Deterrence By Denial: The Taiwanese Example
Published Octiber 12, 2021
Why is maintaining a modern military essential to protecting peace? Most scholars agree that convincing adversaries that they cannot achieve their goals through force, often called deterrence by denial, is one of the most effective ways to prevent war. This principle can be seen clearly in the case of Taiwan and the People’s Republic of China (PRC). The United States must embrace the concept of deterrence by denial to preserve peace and prevent the horrific costs of war.
- Why is it beneficial for Taiwan to practice deterrence by denial when confronting the People’s Republic of China?
- How can embracing deterrence by denial help America preserve global peace?
- Watch “Cold War II— Just How Dangerous Is China?” an episode of Uncommon Knowledge with H. R. McMaster and Matt Pottinger. Available here.
- Read “Realism and Deterrence in Cross-Strait Relations,” by Joesph Felter. Available here.
- Read “Taiwan: Time for a Real Discussion,” by Admiral Gary Roughead. Available here.
If the United States truly wants peace, why does it maintain such a large military?
One obvious answer is that we want to be prepared to defend ourselves, our allies, or our interests in response to threats or attacks by those who wish to do us harm.
But there is another reason to maintain a capable and modern military, and that is to deter attacks before they happen in the first place. Most scholars agree that the most effective way to prevent war is through something called “deterrence by denial.”
For deterrence by denial to succeed, would-be aggressors must conclude that they are unable to accomplish their objectives through the use of force due to the resistance they would face and the losses they would suffer.
In the real world, we can see the application of this concept in the case of Taiwan and the People’s Republic of China, also called the PRC.
The PRC maintains that Taiwan is a part of China under its “One country, two systems” doctrine.
Since the 1979 Taiwan Relations Act, the United States has promised to help arm Taiwan so that it could defend itself. While the US has not guaranteed that it would intervene militarily, it has responded to PRC aggression with large demonstrations of military force during the three Taiwan Strait crises in 1954 to 55, 1958 and 1996.
But the military balance between the United States and the PRC has shifted as the Peoples Liberation Army or PLA undertook the largest peacetime buildup in history, increasing their defense spending over eight hundred percent since the mid-1990s.
The Chinese Communist Party leaders have made it a public goal to “reintegrate” Taiwan by 2049, one hundred years after Mao’s victory over the Chinese National Party – the Party that fled to Taiwan at the end of their Civil War. In the wake of China’s subjugation of Hong Kong, many fear that the PLA will accelerate preparations to take Taiwan by force.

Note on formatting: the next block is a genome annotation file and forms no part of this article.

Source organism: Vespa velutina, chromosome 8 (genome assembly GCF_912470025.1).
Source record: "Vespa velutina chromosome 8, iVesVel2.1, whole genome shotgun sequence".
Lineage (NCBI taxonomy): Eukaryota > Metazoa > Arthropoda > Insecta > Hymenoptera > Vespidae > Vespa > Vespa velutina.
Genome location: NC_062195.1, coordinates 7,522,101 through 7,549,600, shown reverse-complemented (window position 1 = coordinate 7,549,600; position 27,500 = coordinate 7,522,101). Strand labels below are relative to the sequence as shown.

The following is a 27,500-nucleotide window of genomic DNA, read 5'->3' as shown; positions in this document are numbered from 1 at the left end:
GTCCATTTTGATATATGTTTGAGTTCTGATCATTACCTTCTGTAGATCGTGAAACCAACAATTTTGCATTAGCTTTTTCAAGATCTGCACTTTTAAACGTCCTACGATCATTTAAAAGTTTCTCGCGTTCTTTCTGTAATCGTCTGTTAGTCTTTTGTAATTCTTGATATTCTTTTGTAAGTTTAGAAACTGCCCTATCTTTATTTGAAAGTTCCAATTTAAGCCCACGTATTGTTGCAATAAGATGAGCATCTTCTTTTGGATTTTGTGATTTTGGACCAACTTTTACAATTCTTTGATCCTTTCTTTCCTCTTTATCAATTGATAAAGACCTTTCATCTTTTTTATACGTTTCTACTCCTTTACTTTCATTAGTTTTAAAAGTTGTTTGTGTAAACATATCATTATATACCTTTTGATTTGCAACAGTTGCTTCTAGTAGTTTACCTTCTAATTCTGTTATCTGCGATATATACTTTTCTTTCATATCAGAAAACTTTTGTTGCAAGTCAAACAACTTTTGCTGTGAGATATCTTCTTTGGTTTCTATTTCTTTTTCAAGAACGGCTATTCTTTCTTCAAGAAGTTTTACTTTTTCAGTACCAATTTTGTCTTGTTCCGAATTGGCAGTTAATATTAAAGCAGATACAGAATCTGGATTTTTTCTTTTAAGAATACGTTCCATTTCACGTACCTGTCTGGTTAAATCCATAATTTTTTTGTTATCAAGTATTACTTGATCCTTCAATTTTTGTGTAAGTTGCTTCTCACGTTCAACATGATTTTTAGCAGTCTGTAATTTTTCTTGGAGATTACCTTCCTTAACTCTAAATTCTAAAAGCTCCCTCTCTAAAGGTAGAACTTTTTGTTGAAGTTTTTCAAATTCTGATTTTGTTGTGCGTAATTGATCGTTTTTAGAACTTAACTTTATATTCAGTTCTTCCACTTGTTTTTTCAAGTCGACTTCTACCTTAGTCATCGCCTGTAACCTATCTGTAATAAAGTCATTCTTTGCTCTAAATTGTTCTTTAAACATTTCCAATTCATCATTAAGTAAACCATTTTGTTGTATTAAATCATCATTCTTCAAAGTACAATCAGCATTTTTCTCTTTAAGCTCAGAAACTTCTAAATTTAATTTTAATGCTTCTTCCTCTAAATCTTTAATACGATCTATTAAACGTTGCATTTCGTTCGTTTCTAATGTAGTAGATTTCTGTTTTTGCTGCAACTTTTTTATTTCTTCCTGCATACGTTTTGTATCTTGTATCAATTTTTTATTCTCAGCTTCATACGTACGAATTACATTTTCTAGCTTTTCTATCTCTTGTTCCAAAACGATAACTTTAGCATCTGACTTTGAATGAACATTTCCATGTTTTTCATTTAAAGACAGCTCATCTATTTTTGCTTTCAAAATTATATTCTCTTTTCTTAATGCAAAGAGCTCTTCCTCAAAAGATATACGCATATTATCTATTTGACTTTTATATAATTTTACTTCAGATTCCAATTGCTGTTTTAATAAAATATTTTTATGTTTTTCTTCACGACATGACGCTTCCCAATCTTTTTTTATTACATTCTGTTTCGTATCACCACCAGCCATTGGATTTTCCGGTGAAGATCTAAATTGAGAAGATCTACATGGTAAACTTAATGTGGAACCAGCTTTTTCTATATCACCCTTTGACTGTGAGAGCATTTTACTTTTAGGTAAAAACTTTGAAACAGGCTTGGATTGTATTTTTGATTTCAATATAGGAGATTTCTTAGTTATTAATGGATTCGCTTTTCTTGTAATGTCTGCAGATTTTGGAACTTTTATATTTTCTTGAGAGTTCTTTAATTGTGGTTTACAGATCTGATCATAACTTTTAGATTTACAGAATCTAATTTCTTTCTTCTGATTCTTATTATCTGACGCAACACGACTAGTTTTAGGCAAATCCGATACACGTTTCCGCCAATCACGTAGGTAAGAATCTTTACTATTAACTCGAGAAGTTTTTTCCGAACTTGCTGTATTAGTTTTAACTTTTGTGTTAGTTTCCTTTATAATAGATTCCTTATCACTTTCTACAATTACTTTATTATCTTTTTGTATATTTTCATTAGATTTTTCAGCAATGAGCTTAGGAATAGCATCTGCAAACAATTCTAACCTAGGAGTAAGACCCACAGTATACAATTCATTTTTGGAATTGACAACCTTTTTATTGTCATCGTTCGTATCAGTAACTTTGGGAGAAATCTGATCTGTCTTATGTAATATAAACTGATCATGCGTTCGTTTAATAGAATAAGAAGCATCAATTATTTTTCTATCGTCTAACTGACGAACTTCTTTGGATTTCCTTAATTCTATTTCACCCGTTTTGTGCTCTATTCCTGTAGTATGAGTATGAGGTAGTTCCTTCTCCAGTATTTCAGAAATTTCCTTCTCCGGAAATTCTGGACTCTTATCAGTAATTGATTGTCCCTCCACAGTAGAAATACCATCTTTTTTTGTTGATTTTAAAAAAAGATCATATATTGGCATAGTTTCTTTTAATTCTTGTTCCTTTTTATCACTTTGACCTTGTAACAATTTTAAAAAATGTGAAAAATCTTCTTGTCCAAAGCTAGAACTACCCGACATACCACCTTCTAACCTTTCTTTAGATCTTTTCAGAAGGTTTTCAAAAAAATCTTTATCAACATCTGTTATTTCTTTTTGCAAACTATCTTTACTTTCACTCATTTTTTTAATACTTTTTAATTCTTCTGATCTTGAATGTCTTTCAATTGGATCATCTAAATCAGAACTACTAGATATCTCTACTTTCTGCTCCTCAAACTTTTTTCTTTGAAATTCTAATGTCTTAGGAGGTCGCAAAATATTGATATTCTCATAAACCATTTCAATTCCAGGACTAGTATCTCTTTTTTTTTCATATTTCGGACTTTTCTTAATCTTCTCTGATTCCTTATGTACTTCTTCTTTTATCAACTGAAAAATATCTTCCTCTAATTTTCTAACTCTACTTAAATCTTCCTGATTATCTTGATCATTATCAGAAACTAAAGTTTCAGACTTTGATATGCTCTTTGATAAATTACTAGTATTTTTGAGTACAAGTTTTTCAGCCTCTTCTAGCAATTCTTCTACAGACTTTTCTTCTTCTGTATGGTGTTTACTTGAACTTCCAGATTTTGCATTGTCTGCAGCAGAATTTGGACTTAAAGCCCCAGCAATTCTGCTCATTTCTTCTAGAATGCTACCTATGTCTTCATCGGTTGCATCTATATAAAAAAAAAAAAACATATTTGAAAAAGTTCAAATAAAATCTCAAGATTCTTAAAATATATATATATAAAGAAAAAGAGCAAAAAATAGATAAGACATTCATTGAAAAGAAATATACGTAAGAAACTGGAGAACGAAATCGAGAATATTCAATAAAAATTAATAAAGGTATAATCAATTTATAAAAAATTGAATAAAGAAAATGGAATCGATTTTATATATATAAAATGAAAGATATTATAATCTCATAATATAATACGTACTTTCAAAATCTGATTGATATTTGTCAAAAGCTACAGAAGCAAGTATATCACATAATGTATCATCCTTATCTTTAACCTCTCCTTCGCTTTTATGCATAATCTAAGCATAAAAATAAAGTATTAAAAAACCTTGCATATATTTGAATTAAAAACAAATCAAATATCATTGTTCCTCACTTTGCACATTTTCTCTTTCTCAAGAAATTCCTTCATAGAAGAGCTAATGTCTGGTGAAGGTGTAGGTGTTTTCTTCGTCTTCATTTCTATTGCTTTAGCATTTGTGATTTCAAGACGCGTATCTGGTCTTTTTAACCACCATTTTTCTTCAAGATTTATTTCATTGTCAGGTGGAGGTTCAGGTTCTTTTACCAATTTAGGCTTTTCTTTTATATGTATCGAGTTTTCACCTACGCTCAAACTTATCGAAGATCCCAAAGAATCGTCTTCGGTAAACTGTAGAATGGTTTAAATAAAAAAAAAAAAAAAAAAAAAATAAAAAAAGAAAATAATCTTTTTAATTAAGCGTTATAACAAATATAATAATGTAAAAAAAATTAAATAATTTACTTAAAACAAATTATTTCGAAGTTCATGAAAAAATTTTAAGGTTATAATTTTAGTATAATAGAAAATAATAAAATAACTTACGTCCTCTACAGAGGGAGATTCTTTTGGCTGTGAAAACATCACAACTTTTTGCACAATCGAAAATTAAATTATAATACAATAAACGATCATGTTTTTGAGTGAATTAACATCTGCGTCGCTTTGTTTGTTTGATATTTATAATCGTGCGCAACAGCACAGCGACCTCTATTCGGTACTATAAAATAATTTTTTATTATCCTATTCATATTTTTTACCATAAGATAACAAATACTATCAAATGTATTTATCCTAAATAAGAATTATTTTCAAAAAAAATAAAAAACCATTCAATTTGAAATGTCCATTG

But the Taiwanese people have a thriving democracy and a free market economy. Moreover, they have learned from the loss of freedom in Hong Kong and don’t want to live under the oppression of the Chinese Communist Party. Chairman Xi Jinping may conclude that to fulfill his promise to make China whole, his only option is a military invasion.
But will the PRC do it? Or more accurately, do they believe they could subjugate the Taiwanese people by force?
Even if the United States did not intervene with military force, Taiwan may pose such a formidable problem for the PLA that its leaders conclude that a military operation to subdue Taiwan would fail.
As always, the devil is in the details.
The Taiwan Strait is just 110 miles at its narrowest point. Taiwan itself is a mountainous island a little larger than the state of Maryland. Its geography is difficult: mountains cover the eastern two-thirds of the island, and the majority of Taiwan’s population is located in dense urban terrain along the western plains. Between its shallow straights and the stormy seas, there are not many places to land an invading force on the island. A successful military operation against Taiwan would require constant resupply either by air or by sea.
That is why Taiwan has invested in critical asymmetrical capabilities such as sophisticated air- air defenses and shore-to-ship missiles, to pose an invading PLA force with multiple dilemmas. Taiwan continues to invest in a range of military capabilities and training exercises to convince the PRC it cannot succeed, embodying the principle of deterrence by denial.
And the Chinese Communist Party should not assume that its growing military capabilities would dissuade the United States from intervening to defend Taiwan. In 1941, Imperial Japan concluded that the United States, after the Pearl Harbor attacks, would not be willing to make the sacrifices necessary to penetrate its inner Island Chain and threaten it directly. And in 1950, North Korea concluded that the United States would not intervene if it invaded South Korea.
No matter the size of the country or the military forces arrayed against it, deterrence by denial is a critical concept to grasp. It helps to answer the question, why build and maintain a modern military if we don’t want to fight a war?
The simple answer is that investment in deterrence by denial – that is, investing in the capabilities necessary to convince our adversaries that they cannot achieve their goals through force – can pay enormous dividends by preserving peace and preventing the horrific costs of war.